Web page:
Mega Lessons from Iraq War, Year 5

As we open year five of the Iraq war it is fitting we attempt to learn as much as we can. But we don’t dare miss the “gorilla in the room” — the big one. We’ve seen lots of editorializing lately covering many of the painful lessons. All the ‘what if’s’ along the way.

But there is another mega lesson. We are in a 50-year trend of a shriveling State Department and a burgeoning Defense Department. The State Department actually reduced in numbers of personnel during the 1990s. The Defense growth trend was born out of the Cold War threat of the Soviet Union and was accelerated under Robert McNamara. But it has now gotten to the point where most people in most nations around the world would say the Defense Department is definitely much bigger than the USA.

It has taken the bumbling incompetence of successive Bush/Cheney administrations’ prosecution of the Iraq war to make this clear. One of our generals observed recently that we can’t do it all with only the military. Du-uh! We knew that sixty years ago but have forgotten it. When the face of America experienced by most of the nations around the world is someone whose paycheck comes out of the Defense budget we do not present ourselves fully. Today, for every one State Department person working abroad there are more than ten Defense Department personnel. Even the Commerce Department has a pseudo diplomatic corps that rivals that of the State Department.

The State Department and Defense Department do not have the same charter. Defense is chartered to defend us from security threats using the tools of war. The State department is chartered to establish and maintain a robust, fully rounded relationship with the other nations of the world. A fully rounded relationship includes, at a minimum; economic, cultural, political and diplomatic interactions. That full relationship is best expressed in the concept of the Foreign Service. A service embodying ALL aspects of our relationship with other nations.

If our State Department had the resources of a robust Foreign Service in 2002 we might have foreseen the disaster we created when we destabilized Iraq. We definitely would have had people who knew the basics like how to speak the languages(!) and something of the cultural heritage hiding under Sadaam’s heel. For instance we would have known that Jeffersonian democracy might not be the right next step after Sadaam’s fall. After all, the only people who held tight to their tribal heritage during the emergence of the American democracy were either killed or rounded up and put on reservations.

We are in a period of American history in which the penalty for speaking truth to power has been raised to very high levels. Valerie Plame paid with her career plus the compromising of all the contacts she made during her service. The Dixie Chicks are paying in the millions of dollars. But the Iraq Study Group led the way to lowering those penalties. They were the first to openly criticize without being branded terrorists or sympathizers. The 2006 election results added to the credibility of dissent. But America needs specific action, not just dissent.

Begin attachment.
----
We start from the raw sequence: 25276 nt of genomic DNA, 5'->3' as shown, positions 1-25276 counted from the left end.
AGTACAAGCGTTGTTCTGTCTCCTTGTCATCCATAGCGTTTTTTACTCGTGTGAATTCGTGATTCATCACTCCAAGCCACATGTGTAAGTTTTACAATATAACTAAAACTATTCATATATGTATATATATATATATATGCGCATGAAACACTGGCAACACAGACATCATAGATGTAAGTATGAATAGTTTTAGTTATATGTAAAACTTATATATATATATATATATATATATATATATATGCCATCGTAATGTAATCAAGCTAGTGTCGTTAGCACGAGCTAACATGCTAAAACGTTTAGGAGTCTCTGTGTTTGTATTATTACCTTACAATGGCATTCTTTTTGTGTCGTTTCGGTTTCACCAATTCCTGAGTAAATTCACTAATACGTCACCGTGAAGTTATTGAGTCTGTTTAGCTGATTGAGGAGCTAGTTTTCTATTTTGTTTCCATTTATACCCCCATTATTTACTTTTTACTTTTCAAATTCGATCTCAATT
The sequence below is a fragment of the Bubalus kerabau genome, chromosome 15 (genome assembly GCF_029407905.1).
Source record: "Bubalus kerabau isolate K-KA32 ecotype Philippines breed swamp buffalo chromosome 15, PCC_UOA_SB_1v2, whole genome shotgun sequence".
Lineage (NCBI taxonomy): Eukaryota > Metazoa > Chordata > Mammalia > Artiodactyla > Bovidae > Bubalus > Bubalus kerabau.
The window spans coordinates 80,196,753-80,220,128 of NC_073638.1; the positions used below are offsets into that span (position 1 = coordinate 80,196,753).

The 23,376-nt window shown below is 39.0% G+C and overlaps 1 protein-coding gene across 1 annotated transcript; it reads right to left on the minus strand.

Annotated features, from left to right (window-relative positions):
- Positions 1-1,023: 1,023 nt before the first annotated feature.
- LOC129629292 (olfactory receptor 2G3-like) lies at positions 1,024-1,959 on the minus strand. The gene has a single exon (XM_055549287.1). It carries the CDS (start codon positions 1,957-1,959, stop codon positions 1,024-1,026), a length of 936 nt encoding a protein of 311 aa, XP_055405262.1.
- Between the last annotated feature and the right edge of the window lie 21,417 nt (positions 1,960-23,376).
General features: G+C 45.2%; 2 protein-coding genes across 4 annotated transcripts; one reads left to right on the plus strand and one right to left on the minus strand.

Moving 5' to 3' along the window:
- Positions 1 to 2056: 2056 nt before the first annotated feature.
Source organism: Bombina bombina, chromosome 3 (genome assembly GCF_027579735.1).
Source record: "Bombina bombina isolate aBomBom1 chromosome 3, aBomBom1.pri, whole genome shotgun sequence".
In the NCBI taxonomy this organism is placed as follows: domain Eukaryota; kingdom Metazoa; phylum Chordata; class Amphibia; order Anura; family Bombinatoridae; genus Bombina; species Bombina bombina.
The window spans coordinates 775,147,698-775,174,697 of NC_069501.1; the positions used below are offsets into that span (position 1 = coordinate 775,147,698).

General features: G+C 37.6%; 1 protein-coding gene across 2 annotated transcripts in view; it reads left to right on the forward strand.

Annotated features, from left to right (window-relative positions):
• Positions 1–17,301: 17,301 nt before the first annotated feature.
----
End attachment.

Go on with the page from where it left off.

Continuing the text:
Americans need to insist that the debate for the 2008 presidential election include a serious reform of our government and how we present ourselves to the world, to include the revitalization of the Foreign Service. This will not be easy. The Defense Department behemoth is strong and capable. The Defense Department budget is part of the economy in almost all the congressional districts. The defense industry lobbyists are giants on the Washington scene. The other departments, which have grown their own diplomatic corps, will resist too. But reform we must. It will take political will not often seen in this country. It will mean that the next Secretary of State has to be ready for a bureaucratic war to restore State as the face of America. The opposition will be fierce. The February 2007 paper, The Politics of National Security Budgets by Gordon Adams of the Stanley Institute, examines much of this aspect in depth.

Over the last several years America’s image in the world has been changed from one of a sometimes clumsy but benevolent giant to that of a rogue bully. In 2002 only the radical few would have questioned the power or doubted the fundamental decency of the United States of America. Today it is likely that a majority question the efficacy of the power and even the existence of the decency.

We have permitted ourselves to be defined by fears instead of drawing our essence from hopes and dreams. We need to reconstitute both ourselves and our presence in the world, thereby recovering the huge losses of the last several years. Facing the threat of spreading terrorism we must not be engaged in weakening ourselves.

HILL KEMP is a former State Representative from Texas and witnessed George Bush, Karl Rove and Paula Hughes set up shop as Texas Governor in 1995. His thriller, Capitol Offense, enshrines the dysfunction — principles du jour — he saw with a literary caricature of the Bush/Rove leadership style. His other publications include short story anthologies, tips for fiction writers and, out soon, a children’s chapter book. His sequel to Capitol Offense is due out in 2007 and is titled A Lone Star Special. More at